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MapInfo Monday: Two Ways to Update a Table with Values from another Table

  • 1.  MapInfo Monday: Two Ways to Update a Table with Values from another Table

    Employee
    Posted 24 days ago

    Happy #MapInfoMonday

    This article is based on a question our technical support was given last week.

    A customer needed to update one table with values from another table. Not that uncommon a question and the answer is straightforward: Use Update Column.

    From the Table tab, click on the Update Column control.

    In the Update Column dialog, select the table and column to update, select the table and the column to get the value from, and finally check the join condition to ensure MapInfo Pro got that right too.
    In my example, I'm using a table of addresses that I want to enrich with values from a table of parcels. I'm using a spatial join: where parcels contains addresses parcels.
    You can use attribute joins too if there is no spatial relationship.
    If you have the MapBasic window open when running the Update Column process, you will see a statement like this:
    Add Column "Addresses" (ejerlavkode) From Parcels Set To ELAVSKODE Where contains
    Back to the question to our support team. The question wasn't as much about how to do it but more about optimizing it to run faster. He had to update not just one column, but multiple columns with values from a second table.
    The obvious solution is to repeat the command above as many times as you have columns to update. 
    Add Column "Addresses" (ejerlavkode) From Parcels Set To ELAVSKODE Where contains
    Add Column "Addresses" (ejerlavnavn) From Parcels Set To ELAVSNAVN Where contains
    Add Column "Addresses" (matrikelnr) From Parcels Set To MATRNR Where contains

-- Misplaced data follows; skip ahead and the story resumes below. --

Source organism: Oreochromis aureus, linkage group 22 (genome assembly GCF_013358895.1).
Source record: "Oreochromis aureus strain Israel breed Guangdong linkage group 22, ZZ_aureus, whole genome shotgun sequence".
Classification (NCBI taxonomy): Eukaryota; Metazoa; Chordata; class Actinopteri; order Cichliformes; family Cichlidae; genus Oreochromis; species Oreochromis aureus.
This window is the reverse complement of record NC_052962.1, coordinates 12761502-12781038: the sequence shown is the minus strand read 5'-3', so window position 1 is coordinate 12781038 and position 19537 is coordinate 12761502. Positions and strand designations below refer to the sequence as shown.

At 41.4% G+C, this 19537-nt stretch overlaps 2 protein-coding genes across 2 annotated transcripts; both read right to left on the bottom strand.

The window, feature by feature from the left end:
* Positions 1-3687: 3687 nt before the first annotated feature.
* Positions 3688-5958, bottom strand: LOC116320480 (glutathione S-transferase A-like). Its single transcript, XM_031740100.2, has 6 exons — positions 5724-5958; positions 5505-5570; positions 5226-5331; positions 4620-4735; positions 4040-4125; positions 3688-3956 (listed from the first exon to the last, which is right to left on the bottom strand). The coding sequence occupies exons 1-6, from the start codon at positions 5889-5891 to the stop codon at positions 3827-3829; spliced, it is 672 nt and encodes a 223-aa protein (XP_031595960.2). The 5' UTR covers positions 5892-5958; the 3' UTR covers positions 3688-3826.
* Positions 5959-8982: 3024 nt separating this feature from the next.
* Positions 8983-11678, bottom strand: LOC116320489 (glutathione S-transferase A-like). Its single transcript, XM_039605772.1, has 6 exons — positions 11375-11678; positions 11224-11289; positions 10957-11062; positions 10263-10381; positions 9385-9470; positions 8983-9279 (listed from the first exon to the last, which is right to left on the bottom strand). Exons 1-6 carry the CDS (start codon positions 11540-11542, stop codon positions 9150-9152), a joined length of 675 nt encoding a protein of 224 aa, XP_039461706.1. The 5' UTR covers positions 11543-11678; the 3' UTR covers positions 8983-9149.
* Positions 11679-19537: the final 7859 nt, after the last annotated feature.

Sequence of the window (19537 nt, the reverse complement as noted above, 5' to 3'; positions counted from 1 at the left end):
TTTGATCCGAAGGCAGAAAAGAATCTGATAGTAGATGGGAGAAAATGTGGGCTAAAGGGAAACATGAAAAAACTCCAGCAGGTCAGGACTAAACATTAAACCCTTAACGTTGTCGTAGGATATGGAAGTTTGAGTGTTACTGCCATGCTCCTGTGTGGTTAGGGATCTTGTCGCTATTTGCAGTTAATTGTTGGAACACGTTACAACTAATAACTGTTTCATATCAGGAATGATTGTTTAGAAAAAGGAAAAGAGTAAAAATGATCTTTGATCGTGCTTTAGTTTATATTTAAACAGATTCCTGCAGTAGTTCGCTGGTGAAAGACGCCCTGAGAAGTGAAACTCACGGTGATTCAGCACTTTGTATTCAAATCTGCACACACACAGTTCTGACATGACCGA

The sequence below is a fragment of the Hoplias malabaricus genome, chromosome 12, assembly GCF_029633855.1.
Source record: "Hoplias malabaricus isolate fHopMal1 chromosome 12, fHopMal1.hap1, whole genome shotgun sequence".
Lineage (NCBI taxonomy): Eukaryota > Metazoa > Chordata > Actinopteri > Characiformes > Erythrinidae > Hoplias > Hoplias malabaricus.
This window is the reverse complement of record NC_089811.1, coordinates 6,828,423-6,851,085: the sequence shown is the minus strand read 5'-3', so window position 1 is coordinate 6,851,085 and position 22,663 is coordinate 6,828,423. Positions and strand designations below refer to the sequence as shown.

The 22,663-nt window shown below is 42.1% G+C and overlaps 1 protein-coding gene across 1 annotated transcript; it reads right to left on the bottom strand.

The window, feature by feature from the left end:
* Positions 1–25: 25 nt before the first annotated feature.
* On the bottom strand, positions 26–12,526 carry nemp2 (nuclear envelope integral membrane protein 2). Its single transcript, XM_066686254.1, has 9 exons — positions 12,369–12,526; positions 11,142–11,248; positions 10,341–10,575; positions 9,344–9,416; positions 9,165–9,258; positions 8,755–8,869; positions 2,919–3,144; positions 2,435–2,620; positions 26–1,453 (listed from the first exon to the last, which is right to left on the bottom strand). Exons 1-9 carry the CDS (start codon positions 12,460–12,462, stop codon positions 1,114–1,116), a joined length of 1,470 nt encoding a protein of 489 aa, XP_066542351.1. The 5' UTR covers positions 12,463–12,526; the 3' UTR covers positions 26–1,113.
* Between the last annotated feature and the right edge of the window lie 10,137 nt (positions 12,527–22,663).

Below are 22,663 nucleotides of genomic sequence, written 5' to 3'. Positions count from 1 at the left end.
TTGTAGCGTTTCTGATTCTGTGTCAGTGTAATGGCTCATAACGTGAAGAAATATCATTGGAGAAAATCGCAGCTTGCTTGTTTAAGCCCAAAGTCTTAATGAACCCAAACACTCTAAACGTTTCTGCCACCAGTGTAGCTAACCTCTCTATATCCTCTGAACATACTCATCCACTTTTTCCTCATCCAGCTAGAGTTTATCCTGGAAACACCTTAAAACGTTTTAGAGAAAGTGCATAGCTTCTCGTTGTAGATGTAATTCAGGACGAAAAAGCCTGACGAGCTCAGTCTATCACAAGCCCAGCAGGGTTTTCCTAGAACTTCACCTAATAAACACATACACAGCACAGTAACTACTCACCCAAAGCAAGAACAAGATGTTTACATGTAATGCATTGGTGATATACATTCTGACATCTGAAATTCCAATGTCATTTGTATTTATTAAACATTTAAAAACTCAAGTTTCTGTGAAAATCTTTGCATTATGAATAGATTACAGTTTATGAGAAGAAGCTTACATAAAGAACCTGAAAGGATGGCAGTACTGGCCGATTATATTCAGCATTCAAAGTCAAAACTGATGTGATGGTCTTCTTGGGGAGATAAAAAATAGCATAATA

But when you start to look into the performance of it - that's not a good idea. It isn't a big issue if you only have a few hundred thousand records. But when you cross into the millions, you will start noticing the performance issue.
    I ran the test with a table of addresses and parcels for Denmark: 3.7 million addresses and 2.5 million parcels.
    Running one of the Add Column statements above take 5-6 minutes with my sample data. The second also takes this amount of time and the third and fourth. I think you get the point.
    There is another approach where you will start seeing the benefit when you have more than one column to update.
    This other approach has two steps to it:
    1. Join the two tables and include the columns to write to and read from.
    2. Use an Update statement to update the columns in the resulting query.

    This will typically be faster than running 2 of the Add Column statements.

    Here's an example of the Select statement:

    Select a.ejerlavkode As "WriteTo1"
        , a.ejerlavnavn As "WriteTo2"
        , a.matrikelnr As "WriteTo3"
        , p.ELAVSKODE As "ReadFrom1"
        , p.ELAVSNAVN As "ReadFrom2"
        , p.MATRNR As "ReadFrom3"
    From Addresses As "a", Parcels As "p"
    Where a.OBJ Within p.OBJ
    Into __To_Update NoSelect

    Notice that I give my column aliases. This makes it easier for me when creating the Update statement. That's especially the case when the columns share the same names in the two tables.